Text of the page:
In a letter to the council, Dunleavy wrote “the slate of candidates put forward could be expanded to reflect the balance and diversity in philosophy and Alaskan experience requisite to adequately make a fair choice for the people of Alaska.”
Ballot Measure 2 grew closer to passing on Friday, with 1,141 more yes votes than no votes after the day’s count.
But, these are preliminary results, and, as Alaska is the last state in the country to begin to count absentee ballots, the outcome of close races won’t be known for at least a week after Election Day.
In some other states, judges run television campaign ads to convince voters to help them keep their seats. That’s not the case in Alaska.
Social conservatives tried and failed to oust a former Alaska Supreme Court justice, Dana Fabe, in 2010, and an Anchorage Superior Court judge, Sen Tan, in 2012.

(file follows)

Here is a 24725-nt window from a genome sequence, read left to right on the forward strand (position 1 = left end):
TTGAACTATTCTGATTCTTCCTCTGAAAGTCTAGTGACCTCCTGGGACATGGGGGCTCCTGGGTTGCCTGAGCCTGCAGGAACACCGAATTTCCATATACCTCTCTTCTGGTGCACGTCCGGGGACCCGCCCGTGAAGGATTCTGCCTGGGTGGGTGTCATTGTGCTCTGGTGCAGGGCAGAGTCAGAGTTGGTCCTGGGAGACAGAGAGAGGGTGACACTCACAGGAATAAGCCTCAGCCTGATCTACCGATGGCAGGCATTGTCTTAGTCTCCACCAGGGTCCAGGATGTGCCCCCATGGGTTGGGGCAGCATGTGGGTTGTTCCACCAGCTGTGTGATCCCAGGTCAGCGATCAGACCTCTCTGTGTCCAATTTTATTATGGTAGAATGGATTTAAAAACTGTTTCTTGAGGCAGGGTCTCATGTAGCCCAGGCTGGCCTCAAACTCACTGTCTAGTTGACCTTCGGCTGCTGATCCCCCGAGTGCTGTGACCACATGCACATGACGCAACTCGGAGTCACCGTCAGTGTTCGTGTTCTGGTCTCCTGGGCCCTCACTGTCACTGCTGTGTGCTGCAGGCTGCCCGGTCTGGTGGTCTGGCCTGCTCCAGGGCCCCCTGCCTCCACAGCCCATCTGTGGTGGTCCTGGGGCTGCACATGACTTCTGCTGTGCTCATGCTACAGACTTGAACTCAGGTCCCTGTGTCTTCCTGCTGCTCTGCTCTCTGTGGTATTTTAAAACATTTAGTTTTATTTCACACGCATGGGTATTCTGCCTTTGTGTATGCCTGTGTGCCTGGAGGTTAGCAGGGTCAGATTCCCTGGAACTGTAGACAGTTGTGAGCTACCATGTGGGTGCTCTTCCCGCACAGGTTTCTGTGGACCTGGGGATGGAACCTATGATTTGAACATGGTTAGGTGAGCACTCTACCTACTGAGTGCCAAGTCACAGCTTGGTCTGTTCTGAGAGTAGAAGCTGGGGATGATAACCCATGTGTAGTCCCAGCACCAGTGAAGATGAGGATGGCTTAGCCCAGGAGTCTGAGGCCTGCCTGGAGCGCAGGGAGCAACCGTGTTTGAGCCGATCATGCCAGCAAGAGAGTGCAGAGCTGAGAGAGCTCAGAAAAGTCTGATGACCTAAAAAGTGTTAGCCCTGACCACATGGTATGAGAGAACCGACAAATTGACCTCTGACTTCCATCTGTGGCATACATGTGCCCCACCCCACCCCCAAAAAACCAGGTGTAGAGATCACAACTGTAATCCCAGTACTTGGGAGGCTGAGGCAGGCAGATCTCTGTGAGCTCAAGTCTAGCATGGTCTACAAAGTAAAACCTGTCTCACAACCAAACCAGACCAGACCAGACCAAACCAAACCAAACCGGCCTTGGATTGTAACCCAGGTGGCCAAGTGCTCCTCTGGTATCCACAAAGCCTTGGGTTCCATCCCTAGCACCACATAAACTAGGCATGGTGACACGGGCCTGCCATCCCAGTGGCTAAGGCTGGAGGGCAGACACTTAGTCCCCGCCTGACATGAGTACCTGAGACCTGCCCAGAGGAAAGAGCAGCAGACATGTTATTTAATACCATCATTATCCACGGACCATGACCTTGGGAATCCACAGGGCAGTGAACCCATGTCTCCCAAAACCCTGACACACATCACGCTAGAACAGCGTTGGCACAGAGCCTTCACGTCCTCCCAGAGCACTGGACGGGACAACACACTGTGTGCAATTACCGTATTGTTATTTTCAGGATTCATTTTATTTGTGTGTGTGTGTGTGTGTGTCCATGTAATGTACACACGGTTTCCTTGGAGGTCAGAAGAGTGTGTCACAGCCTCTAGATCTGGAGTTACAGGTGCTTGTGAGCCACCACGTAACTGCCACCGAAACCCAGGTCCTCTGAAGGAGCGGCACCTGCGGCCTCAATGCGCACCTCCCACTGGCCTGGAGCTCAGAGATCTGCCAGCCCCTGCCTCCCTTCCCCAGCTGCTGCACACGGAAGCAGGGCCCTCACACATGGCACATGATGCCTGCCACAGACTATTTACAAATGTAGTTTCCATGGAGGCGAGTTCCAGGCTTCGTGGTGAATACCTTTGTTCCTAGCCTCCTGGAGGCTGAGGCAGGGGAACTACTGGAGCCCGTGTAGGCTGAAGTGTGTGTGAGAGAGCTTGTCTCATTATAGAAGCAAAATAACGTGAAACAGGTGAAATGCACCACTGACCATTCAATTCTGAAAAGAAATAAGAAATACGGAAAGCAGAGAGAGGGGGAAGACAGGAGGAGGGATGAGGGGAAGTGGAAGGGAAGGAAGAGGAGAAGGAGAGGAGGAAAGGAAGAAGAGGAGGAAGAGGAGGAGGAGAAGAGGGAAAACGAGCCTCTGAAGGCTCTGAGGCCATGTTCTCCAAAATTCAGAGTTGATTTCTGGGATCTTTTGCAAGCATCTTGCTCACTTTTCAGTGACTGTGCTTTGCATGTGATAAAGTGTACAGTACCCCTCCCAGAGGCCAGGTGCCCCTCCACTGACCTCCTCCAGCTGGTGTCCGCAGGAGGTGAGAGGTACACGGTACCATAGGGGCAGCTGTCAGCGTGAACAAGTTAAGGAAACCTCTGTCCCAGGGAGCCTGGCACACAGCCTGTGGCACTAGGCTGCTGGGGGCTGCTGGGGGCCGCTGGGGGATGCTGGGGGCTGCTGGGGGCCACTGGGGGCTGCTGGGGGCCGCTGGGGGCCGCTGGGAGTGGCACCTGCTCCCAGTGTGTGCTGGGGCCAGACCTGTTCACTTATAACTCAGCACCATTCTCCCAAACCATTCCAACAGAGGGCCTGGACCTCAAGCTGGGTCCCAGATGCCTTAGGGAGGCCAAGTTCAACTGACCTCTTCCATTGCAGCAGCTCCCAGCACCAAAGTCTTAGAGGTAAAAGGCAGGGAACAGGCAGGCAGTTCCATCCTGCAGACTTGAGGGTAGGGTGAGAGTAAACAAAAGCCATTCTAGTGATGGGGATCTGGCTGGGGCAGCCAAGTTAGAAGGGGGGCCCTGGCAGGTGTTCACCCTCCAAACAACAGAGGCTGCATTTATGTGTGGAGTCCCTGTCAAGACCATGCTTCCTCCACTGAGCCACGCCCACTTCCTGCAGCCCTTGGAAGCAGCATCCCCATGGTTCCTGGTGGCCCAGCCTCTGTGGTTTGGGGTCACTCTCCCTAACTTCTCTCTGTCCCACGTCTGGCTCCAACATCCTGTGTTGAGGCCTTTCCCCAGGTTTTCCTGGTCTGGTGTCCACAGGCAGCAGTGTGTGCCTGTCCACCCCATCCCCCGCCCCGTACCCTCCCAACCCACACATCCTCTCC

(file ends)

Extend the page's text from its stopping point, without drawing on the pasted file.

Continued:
“We recognize that too often African-Americans, Alaska Natives, and other people of color are not treated with the same dignity and respect as white members of our communities,” the justices wrote.
Assistant Attorney General Margaret Paton-Walsh said if Dunleavy could be recalled for failing to appoint a judge in 45 days, then any governor could be recalled for violating any law. Justice Craig Stowers pushed back.
An intrastate case raised grand legal questions about poor, rural Alaskans’ access to the justice system. Yet it was also an exercise in budgetary semantics with almost no practical effect — except for running up publicly funded legal bills.
Carney will replace the five-member Alaska Supreme Court’s only female member, Justice Dana Fabe.
Juneau Bar Association asks Gov. Walker to consider geographic diversity before making his selection.